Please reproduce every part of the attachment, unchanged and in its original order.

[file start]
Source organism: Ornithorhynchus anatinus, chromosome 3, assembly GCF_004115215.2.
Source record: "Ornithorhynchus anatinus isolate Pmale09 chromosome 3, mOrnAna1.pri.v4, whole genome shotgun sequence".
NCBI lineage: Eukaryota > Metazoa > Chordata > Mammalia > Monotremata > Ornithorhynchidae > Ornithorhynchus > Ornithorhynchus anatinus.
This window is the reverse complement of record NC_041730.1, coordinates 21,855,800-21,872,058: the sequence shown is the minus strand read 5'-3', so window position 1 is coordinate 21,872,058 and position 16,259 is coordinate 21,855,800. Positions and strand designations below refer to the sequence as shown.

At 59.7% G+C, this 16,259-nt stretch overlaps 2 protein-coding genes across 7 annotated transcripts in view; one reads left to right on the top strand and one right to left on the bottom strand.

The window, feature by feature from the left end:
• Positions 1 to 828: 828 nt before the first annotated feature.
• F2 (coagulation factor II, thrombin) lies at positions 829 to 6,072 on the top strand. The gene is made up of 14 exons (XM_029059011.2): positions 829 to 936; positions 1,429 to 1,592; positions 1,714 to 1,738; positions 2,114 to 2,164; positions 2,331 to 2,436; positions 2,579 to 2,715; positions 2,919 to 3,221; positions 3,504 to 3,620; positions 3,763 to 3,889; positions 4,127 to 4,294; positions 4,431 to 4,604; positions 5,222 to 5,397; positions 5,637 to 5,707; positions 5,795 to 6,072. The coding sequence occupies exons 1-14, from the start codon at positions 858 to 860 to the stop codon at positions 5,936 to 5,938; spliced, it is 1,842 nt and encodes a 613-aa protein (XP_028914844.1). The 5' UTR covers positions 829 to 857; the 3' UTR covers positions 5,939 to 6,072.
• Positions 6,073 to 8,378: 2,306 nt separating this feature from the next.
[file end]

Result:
Source organism: Ornithorhynchus anatinus, chromosome 3, assembly GCF_004115215.2.
Source record: "Ornithorhynchus anatinus isolate Pmale09 chromosome 3, mOrnAna1.pri.v4, whole genome shotgun sequence".
NCBI lineage: Eukaryota > Metazoa > Chordata > Mammalia > Monotremata > Ornithorhynchidae > Ornithorhynchus > Ornithorhynchus anatinus.
This window is the reverse complement of record NC_041730.1, coordinates 21,855,800-21,872,058: the sequence shown is the minus strand read 5'-3', so window position 1 is coordinate 21,872,058 and position 16,259 is coordinate 21,855,800. Positions and strand designations below refer to the sequence as shown.

At 59.7% G+C, this 16,259-nt stretch overlaps 2 protein-coding genes across 7 annotated transcripts in view; one reads left to right on the top strand and one right to left on the bottom strand.

The window, feature by feature from the left end:
• Positions 1 to 828: 828 nt before the first annotated feature.
• F2 (coagulation factor II, thrombin) lies at positions 829 to 6,072 on the top strand. The gene is made up of 14 exons (XM_029059011.2): positions 829 to 936; positions 1,429 to 1,592; positions 1,714 to 1,738; positions 2,114 to 2,164; positions 2,331 to 2,436; positions 2,579 to 2,715; positions 2,919 to 3,221; positions 3,504 to 3,620; positions 3,763 to 3,889; positions 4,127 to 4,294; positions 4,431 to 4,604; positions 5,222 to 5,397; positions 5,637 to 5,707; positions 5,795 to 6,072. The coding sequence occupies exons 1-14, from the start codon at positions 858 to 860 to the stop codon at positions 5,936 to 5,938; spliced, it is 1,842 nt and encodes a 613-aa protein (XP_028914844.1). The 5' UTR covers positions 829 to 857; the 3' UTR covers positions 5,939 to 6,072.
• Positions 6,073 to 8,378: 2,306 nt separating this feature from the next.